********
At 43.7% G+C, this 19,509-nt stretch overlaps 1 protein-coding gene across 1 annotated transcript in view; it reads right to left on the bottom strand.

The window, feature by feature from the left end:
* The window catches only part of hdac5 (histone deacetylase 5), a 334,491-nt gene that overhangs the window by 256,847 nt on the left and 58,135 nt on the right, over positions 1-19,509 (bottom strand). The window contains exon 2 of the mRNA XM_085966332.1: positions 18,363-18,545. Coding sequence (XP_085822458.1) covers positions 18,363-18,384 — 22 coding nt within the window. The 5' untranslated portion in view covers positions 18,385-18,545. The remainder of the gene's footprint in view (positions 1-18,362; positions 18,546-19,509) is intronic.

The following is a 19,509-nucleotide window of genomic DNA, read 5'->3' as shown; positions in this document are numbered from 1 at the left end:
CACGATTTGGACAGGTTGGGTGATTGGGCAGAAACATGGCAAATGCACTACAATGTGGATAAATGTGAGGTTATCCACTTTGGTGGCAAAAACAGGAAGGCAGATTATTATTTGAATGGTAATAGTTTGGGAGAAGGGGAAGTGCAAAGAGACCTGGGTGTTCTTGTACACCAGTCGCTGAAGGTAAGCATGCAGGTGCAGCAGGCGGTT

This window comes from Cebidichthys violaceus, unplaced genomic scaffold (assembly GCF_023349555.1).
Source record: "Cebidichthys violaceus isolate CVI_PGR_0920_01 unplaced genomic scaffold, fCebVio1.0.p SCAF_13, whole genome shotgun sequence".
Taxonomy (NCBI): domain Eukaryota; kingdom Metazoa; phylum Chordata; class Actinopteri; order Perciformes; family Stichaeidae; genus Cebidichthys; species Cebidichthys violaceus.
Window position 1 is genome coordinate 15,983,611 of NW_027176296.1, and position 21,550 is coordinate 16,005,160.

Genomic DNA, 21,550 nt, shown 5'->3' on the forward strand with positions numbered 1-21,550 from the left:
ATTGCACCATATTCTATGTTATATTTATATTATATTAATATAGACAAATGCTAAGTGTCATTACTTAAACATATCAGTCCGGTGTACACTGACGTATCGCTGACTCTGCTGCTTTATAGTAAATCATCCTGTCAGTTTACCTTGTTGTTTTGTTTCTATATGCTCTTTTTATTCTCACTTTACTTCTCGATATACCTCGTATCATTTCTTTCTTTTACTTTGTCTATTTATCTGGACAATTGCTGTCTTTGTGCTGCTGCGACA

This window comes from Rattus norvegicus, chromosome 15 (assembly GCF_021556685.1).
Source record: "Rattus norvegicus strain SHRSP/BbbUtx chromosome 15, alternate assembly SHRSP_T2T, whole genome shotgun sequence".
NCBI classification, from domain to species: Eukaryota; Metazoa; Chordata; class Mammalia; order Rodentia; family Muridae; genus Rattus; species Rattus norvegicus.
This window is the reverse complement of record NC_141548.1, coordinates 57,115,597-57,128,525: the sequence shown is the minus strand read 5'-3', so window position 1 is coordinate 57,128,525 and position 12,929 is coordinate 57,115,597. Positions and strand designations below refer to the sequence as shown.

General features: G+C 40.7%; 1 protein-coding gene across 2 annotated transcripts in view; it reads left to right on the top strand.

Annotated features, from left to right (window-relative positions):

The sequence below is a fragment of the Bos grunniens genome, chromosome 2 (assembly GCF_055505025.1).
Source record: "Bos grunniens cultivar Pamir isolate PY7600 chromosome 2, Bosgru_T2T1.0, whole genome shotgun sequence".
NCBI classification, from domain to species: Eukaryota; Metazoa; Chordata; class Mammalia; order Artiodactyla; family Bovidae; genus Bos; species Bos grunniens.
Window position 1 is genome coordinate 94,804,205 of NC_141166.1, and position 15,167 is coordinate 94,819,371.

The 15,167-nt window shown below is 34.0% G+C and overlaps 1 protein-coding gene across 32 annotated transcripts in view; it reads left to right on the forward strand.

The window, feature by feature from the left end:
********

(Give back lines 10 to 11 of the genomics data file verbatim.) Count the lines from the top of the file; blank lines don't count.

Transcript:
Genomic DNA, 21,550 nt, shown 5'->3' on the forward strand with positions numbered 1-21,550 from the left:
ATTGCACCATATTCTATGTTATATTTATATTATATTAATATAGACAAATGCTAAGTGTCATTACTTAAACATATCAGTCCGGTGTACACTGACGTATCGCTGACTCTGCTGCTTTATAGTAAATCATCCTGTCAGTTTACCTTGTTGTTTTGTTTCTATATGCTCTTTTTATTCTCACTTTACTTCTCGATATACCTCGTATCATTTCTTTCTTTTACTTTGTCTATTTATCTGGACAATTGCTGTCTTTGTGCTGCTGCGACA